Those suffering with sleep disorders such as insomnia are often prescribed a pill of some sort to assist them with the problem, but some experts say that these pills are not the best solution. People who repeatedly toss and turn as they try to fall asleep for hours or who wake up feeling tired every morning may want to consider a solution that is a bit off the beaten path: Cognitive Behavioral Therapy for Insomnia (CBTI), now offered via the new SleepRate app for the smartphone.
Both the National Institutes of Health (NIH) and the American Academy of Sleep Medicine (AASM) suggest that CBTI is the “gold standard” of treatment for sleep disorders like insomnia. Rather than offering a quick solution, CBTI involves changing a person’s habits that may be contributing to poor, or a lack of, sleep.
CBTI may initially be combined with the use of sleeping pills in order to get the exhausted individual back to a baseline level of feeling rested. Used long-term, however, sleeping pills may lose some of their effectiveness or result in dependency. Thus CBTI’s focus is on helping those suffering with sleep disorders to recover long-term. It is known to take at least four to six weeks for the therapy to have an impact on a person’s sleep.
Unfortunately, practitioners of CBTI may be hard to come by and the therapy can involve extensive interviews, overnight sleep clinic stays, and regular therapy appointments, making it difficult to work into the busy lives of many that suffer with sleep disorders. Now though, a group of researchers in Israel says they have developed a way to make the recommended therapy solution more accessible to anyone with a smartphone, the SleepRate app.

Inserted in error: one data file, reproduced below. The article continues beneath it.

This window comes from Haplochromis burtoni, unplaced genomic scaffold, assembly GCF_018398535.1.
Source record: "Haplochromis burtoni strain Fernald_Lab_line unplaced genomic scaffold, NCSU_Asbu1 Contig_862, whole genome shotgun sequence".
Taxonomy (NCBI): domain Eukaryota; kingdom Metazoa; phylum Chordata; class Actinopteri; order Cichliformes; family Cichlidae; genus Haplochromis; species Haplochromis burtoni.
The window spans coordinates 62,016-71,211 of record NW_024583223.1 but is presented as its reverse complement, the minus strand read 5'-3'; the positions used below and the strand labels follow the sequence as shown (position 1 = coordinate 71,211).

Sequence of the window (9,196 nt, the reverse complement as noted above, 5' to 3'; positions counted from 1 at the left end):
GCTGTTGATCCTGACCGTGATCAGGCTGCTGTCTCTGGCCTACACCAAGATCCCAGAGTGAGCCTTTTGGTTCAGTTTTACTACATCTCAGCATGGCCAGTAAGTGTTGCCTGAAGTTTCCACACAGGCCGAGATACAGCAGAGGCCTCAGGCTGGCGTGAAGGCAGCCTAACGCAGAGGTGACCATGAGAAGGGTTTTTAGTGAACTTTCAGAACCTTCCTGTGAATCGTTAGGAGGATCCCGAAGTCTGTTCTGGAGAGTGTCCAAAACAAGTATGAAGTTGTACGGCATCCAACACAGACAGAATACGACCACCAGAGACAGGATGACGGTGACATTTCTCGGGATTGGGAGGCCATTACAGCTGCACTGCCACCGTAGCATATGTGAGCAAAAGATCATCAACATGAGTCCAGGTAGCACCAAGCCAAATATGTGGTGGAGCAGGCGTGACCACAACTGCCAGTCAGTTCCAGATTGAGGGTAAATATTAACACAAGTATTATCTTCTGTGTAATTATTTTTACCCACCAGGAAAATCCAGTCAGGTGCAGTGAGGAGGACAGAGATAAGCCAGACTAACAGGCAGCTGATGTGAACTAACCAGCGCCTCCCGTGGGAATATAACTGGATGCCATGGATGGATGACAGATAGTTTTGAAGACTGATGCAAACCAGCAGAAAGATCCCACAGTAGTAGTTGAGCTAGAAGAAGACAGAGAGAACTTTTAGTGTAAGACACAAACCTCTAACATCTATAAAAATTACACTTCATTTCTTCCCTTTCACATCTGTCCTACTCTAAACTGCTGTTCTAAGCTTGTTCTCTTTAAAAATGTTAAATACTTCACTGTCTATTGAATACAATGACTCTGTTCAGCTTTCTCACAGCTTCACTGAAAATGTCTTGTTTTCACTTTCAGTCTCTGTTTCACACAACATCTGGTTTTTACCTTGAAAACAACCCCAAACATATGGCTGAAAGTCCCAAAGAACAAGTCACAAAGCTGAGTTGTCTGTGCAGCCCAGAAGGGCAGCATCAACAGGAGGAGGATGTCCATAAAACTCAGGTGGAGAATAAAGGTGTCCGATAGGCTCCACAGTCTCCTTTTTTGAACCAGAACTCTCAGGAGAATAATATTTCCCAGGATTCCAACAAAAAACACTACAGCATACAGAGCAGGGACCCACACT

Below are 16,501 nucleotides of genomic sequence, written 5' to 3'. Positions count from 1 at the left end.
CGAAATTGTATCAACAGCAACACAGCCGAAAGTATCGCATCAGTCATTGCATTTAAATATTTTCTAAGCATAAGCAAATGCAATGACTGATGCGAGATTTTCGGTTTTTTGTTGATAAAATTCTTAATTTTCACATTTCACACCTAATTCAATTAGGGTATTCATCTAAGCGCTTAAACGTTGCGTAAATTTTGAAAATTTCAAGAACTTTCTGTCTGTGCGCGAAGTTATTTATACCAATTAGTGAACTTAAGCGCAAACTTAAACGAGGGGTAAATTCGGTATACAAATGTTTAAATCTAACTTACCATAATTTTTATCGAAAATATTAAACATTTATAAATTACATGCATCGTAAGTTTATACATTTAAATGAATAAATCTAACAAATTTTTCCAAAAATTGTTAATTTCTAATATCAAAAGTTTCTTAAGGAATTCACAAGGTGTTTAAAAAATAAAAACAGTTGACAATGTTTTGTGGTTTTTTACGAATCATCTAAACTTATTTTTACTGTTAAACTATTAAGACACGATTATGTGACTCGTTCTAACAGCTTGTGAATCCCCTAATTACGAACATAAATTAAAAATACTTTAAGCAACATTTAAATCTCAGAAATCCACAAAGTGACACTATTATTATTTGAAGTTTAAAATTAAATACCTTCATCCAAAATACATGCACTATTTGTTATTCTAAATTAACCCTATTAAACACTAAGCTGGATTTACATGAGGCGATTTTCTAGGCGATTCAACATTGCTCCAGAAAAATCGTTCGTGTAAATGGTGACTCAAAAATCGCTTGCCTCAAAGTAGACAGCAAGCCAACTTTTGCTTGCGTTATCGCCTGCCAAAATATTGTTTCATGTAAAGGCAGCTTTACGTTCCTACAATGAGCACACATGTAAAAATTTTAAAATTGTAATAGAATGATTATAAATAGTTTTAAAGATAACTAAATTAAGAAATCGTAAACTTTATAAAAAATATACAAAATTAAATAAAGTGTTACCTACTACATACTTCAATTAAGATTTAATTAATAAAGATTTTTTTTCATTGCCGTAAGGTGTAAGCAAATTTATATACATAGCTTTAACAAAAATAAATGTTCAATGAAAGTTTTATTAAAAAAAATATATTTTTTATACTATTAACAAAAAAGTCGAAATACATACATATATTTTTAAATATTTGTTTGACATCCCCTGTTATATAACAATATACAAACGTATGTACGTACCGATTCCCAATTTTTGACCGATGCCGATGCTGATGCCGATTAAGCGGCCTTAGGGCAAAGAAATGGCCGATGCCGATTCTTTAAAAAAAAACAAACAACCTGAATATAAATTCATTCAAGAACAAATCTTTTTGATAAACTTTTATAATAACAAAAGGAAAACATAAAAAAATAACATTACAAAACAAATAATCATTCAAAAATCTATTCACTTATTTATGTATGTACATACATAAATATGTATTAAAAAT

The SleepRate app can be downloaded for the price of $99 and comes with a few accessories, a sleep plan and a chest belt intended to monitor heart rate, to assist the sleep-disordered in their quest for a good night’s rest. Users spend five nights sleeping with the belt around their chests and the app activated while also recording subjective information about their sleep environments. Creators of the app explain that it “can detect sleep disturbances by mathematically defining the connection between sleep, heart rate and respiration” through the use of a patented formula. After the initial five days, users are provided with a customized sleep plan based on the results that incorporates the principles of CBTI. SleepRate reports an 85% success rate among its insomniac users.
Like CBTI, SleepRate’s recommended sleep plans include advice as to how to clear the mind in preparation for bedtime through the use of personalized relaxation exercises and the avoidance of stimulating activities.The app also assists users with avoiding behaviors that may cause sleep disturbances, such as telling them to avoid a nap if it appears that they may be about to indulge in a little afternoon rest.
While other smartphone apps have attempted to integrate CBTI principles to assist with sleep disorders, at least one sleep specialist believes that SleepRate is unique because it takes into account the possibility of medical issues affecting sleep, such as sleep apnea. She says that SleepRate is a tool that could serve as a relatively unobtrusive starting point for people who need to get better sleep and recommends that if it is not effective in helping someone meet their sleep goals, they should seek additional treatment from a specialist to help them get some much-needed rest.
By Michele Wessel